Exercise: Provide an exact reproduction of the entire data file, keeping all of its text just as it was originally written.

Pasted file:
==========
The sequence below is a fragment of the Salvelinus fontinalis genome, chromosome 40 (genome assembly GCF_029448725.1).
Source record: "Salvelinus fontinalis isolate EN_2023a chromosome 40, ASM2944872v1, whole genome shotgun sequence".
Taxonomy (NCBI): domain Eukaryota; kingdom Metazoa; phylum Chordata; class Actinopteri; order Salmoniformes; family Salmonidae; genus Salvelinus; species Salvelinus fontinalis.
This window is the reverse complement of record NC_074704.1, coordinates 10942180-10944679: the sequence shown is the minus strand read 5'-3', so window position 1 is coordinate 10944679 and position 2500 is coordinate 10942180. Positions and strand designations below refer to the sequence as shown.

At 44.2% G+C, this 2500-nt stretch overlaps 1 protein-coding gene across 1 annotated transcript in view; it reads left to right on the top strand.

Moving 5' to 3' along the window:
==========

The sequence below is a fragment of the Salvelinus fontinalis genome, chromosome 40 (genome assembly GCF_029448725.1).
Source record: "Salvelinus fontinalis isolate EN_2023a chromosome 40, ASM2944872v1, whole genome shotgun sequence".
Taxonomy (NCBI): domain Eukaryota; kingdom Metazoa; phylum Chordata; class Actinopteri; order Salmoniformes; family Salmonidae; genus Salvelinus; species Salvelinus fontinalis.
This window is the reverse complement of record NC_074704.1, coordinates 10942180-10944679: the sequence shown is the minus strand read 5'-3', so window position 1 is coordinate 10944679 and position 2500 is coordinate 10942180. Positions and strand designations below refer to the sequence as shown.

At 44.2% G+C, this 2500-nt stretch overlaps 1 protein-coding gene across 1 annotated transcript in view; it reads left to right on the top strand.

Moving 5' to 3' along the window: